09 March 2011

Ash Wednesday 2011

I live near Chicago in Illinois. Among the many good and bad things we are famous for here, our recent public debate over the death penalty and the long corrupt saga of former governor Blagojevich have made world wide news. Today there is resolution on one topic and ongoing silliness on the other.

Today our new law was signed by Governor Quinn. Illinois now stands as the newest State to get out of the killing business. All of the convicted killers awaiting execution under the old law received commutations to life sentences without parole.

The State and the union arguably are improved by this. One more State has stopped. We can hope the example will have an effect.

There are rational and reasoned arguments for capital punishment. They range from the need of the State to protect its citizens, to the need for punishments to fit crimes. I understand that good people can think these arguments are compelling as I live with some proponents. None-the-less, I think the arguments against it are superior.

We do not need to kill murderers, we need to set them outside the society's benefits, protect ourselves from them and maintain the moral high ground. We can do that with life sentences and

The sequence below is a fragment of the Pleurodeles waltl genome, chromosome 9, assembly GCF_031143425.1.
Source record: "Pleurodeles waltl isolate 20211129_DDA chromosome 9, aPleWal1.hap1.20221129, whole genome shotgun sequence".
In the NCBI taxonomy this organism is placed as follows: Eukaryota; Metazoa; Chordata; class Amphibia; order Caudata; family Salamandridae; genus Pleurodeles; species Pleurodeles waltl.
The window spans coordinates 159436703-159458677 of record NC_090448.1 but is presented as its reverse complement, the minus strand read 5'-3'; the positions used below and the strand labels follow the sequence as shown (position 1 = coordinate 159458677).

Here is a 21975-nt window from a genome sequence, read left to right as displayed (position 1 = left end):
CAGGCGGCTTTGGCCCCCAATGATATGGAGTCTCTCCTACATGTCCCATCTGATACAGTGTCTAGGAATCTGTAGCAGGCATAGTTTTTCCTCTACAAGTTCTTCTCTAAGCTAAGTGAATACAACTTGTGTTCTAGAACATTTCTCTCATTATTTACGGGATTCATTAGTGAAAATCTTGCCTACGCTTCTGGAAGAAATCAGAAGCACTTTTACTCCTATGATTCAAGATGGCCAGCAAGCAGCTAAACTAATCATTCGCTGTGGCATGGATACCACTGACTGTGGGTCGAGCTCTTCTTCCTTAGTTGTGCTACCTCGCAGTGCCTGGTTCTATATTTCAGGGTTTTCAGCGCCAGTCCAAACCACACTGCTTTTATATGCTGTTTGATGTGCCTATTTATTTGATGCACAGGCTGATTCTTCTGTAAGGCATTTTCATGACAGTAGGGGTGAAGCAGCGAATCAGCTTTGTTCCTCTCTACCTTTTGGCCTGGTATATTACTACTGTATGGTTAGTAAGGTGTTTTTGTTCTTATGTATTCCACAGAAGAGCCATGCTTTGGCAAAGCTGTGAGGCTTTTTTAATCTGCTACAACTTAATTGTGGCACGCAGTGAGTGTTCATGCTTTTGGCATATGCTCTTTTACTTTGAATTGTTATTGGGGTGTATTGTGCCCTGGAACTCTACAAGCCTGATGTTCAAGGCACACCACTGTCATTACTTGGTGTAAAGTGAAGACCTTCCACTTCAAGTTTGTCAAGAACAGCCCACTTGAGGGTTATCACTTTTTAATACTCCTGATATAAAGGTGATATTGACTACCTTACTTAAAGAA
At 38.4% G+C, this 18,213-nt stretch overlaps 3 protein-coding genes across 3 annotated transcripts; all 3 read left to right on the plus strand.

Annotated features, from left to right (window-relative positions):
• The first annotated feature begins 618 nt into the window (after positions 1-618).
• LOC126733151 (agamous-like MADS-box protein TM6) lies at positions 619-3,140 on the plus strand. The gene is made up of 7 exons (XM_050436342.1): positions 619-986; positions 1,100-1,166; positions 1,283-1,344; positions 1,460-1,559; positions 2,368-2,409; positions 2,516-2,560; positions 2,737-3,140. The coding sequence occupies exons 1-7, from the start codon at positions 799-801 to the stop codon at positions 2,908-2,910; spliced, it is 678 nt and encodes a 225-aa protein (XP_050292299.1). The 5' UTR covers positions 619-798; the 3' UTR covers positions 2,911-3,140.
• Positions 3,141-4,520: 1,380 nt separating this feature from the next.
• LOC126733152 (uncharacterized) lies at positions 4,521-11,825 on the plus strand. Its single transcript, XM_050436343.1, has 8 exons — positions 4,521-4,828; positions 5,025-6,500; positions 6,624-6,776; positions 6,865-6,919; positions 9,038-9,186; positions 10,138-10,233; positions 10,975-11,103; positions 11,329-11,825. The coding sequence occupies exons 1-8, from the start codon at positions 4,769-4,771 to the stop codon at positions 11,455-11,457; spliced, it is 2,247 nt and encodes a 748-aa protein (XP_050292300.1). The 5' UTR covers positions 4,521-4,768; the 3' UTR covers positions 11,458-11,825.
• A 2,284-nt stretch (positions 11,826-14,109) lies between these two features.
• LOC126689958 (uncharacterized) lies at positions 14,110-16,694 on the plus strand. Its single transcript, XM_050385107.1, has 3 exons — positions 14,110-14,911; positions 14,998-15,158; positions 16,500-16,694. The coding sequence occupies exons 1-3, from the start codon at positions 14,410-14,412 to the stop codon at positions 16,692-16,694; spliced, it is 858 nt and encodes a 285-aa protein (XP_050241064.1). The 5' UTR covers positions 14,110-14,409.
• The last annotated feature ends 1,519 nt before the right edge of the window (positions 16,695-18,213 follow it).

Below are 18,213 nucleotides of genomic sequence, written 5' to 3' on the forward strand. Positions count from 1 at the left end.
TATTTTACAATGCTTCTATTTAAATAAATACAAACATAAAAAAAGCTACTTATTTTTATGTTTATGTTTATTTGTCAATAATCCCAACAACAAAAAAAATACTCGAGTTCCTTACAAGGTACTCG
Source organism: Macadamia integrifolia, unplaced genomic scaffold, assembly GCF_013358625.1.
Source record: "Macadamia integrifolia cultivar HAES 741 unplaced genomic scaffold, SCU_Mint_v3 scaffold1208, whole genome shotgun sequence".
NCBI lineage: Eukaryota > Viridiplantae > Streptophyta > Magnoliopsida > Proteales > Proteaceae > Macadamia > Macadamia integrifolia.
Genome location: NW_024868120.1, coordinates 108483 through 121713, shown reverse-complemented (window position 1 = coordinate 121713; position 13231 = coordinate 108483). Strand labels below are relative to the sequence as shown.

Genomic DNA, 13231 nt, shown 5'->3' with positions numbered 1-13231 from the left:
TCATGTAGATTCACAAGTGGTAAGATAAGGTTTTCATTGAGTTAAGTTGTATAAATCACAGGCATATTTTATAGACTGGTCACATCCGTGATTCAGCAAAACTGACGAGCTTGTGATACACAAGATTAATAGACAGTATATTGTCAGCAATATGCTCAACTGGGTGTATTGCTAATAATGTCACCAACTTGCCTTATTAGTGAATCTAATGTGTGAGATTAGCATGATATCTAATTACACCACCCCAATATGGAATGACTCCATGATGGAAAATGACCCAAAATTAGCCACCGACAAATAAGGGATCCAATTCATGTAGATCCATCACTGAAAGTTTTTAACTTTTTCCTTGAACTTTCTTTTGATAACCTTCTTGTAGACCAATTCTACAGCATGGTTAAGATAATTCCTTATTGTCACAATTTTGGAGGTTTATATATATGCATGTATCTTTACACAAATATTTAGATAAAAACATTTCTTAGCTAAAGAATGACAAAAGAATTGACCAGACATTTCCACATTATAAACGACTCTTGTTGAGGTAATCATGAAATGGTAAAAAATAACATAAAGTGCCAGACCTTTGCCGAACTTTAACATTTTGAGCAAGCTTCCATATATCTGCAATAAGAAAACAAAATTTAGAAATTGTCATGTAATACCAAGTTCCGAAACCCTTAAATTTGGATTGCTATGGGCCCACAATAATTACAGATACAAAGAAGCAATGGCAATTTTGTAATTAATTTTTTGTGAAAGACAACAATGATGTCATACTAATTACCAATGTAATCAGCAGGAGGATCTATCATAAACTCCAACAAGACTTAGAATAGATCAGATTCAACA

we know from the examples of other States and other nations that this solution works when properly applied.

Meanwhile, Mr. Blagojevich keeps trying to turn the law and courts into his personal circus. The latest idea is that the US District Court should ignore the law, unilaterally drop the prosecution of the twenty outstanding felony charges pending against him and sentence him on the single felony count on which he has been convicted.

It is a neat idea from his perspective. The felony on which he is already convicted is lying to the FBI. It carries a maximum of 5 years in prison, and usually first time offenders get less. Some of the outstanding charges carry much longer potential sentences.

It is my hunch that this idea has no chance. His attorneys are claiming that they are not getting paid for preparing his defense. I suspect the courts will sort this out, he will get a defense and twelve citizens will render the verdicts. I do not know if he is guilty of all or some of the charges. He is entitled to the presumption of innocence as are all American defendants.

But this day belongs to the often (justifiably) maligned legislature and Governor Quinn. This day they have made Illinois a bit more just, a bit less vindictive and a bit more secure. This day, criminals learned the State will act with dispatch and the penalty is fixed and ready. No time on "death row" as a celebrity, no special interviews or prayers with an archbishop now, only the long years in lonely confinement waiting to die un-mourned now await our murderers.



Anonymous said...

CapitAl, not capitOl, punishment. You're not killing Springfield.

JimB said...

OOOOPs! Some days I hate my spell checker. I fixed it.


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